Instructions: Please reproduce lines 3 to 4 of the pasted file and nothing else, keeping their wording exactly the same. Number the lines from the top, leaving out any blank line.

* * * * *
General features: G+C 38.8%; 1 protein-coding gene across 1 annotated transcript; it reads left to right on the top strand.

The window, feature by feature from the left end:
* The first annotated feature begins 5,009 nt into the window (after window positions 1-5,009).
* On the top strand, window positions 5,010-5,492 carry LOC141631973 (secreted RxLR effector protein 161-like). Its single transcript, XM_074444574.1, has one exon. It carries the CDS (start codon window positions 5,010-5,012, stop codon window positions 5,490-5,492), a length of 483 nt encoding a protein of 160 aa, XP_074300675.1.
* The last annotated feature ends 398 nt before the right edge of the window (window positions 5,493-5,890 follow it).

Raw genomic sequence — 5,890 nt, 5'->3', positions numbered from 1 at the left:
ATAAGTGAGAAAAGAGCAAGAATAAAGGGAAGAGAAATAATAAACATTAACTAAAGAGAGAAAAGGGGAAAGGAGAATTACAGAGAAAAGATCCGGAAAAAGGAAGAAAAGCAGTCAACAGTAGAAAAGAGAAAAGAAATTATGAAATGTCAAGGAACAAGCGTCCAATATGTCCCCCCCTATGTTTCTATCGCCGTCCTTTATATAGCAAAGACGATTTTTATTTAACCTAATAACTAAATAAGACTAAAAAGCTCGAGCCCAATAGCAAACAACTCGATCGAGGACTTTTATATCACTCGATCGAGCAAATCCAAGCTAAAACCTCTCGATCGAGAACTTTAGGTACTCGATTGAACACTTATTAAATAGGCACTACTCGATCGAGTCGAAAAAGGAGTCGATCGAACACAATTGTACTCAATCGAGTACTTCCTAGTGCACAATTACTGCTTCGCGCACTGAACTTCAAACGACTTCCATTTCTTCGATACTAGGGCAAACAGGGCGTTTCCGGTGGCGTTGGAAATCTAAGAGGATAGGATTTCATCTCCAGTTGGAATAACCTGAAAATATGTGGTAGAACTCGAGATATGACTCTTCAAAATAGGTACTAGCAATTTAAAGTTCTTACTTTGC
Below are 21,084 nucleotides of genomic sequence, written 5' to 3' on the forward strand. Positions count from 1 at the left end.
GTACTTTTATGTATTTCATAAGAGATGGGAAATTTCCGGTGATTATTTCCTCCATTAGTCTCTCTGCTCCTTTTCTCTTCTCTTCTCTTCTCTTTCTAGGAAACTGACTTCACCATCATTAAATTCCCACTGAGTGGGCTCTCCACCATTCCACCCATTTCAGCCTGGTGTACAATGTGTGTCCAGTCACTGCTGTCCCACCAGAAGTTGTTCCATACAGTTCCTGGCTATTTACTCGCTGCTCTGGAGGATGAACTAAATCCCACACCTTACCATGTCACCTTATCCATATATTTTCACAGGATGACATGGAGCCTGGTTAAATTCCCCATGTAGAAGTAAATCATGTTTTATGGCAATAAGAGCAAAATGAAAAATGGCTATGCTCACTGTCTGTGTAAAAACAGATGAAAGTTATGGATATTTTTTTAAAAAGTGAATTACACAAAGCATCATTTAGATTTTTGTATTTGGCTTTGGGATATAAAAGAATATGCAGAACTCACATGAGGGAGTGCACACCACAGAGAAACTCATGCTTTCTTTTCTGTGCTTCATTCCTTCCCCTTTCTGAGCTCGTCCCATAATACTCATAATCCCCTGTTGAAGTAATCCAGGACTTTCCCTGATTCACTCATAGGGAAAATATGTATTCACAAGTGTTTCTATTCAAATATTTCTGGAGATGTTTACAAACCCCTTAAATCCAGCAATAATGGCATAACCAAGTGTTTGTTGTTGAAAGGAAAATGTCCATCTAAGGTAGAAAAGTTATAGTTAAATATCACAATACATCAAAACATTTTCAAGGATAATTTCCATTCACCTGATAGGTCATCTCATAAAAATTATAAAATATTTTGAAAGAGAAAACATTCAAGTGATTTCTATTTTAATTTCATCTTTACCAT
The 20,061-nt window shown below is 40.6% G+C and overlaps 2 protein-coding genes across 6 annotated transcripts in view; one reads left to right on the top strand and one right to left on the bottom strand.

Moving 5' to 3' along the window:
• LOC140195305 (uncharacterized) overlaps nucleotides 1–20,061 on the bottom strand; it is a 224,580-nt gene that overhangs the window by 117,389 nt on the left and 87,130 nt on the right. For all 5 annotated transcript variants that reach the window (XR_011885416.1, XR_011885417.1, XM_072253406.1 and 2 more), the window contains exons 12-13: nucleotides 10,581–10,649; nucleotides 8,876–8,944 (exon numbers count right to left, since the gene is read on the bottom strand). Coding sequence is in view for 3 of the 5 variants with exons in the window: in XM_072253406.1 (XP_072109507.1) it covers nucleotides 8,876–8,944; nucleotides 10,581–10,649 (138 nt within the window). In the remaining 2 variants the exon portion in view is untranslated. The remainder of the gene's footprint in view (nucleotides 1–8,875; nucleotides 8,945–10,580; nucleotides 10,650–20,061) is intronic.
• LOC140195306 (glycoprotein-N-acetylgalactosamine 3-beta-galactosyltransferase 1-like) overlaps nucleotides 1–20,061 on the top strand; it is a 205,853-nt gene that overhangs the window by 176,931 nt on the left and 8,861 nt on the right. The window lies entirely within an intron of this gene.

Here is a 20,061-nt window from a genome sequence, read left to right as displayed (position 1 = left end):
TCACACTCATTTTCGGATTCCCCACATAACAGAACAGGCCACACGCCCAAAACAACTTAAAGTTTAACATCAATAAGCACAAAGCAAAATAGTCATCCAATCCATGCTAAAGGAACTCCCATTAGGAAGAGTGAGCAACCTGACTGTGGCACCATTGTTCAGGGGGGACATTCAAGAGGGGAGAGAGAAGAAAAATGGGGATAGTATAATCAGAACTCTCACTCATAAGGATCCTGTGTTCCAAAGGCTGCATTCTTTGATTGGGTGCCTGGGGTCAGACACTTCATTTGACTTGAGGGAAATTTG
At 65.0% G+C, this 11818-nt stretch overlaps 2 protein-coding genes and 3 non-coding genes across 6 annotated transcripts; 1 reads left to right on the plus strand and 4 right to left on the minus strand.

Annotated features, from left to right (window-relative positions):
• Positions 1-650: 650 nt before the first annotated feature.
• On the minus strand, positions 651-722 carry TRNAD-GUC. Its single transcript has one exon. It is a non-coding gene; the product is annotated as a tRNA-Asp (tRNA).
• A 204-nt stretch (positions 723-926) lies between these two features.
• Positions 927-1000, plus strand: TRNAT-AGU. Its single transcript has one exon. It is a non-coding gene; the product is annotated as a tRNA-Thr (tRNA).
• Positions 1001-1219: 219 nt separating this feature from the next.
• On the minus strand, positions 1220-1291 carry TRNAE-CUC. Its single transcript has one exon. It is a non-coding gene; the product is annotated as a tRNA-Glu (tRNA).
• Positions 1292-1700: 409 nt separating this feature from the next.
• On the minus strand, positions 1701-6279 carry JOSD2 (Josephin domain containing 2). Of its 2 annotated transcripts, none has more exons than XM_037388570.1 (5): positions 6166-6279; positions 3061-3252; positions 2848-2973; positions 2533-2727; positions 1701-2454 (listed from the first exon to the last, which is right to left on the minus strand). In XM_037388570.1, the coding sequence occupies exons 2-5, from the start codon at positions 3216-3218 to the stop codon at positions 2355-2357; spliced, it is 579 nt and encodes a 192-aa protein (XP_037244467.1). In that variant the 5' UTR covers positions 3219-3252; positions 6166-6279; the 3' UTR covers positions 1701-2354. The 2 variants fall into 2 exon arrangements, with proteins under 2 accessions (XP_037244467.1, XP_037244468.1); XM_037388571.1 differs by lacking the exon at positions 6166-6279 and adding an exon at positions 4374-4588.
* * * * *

* The first annotated feature begins 5,009 nt into the window (after window positions 1-5,009).
* On the top strand, window positions 5,010-5,492 carry LOC141631973 (secreted RxLR effector protein 161-like). Its single transcript, XM_074444574.1, has one exon. It carries the CDS (start codon window positions 5,010-5,012, stop codon window positions 5,490-5,492), a length of 483 nt encoding a protein of 160 aa, XP_074300675.1.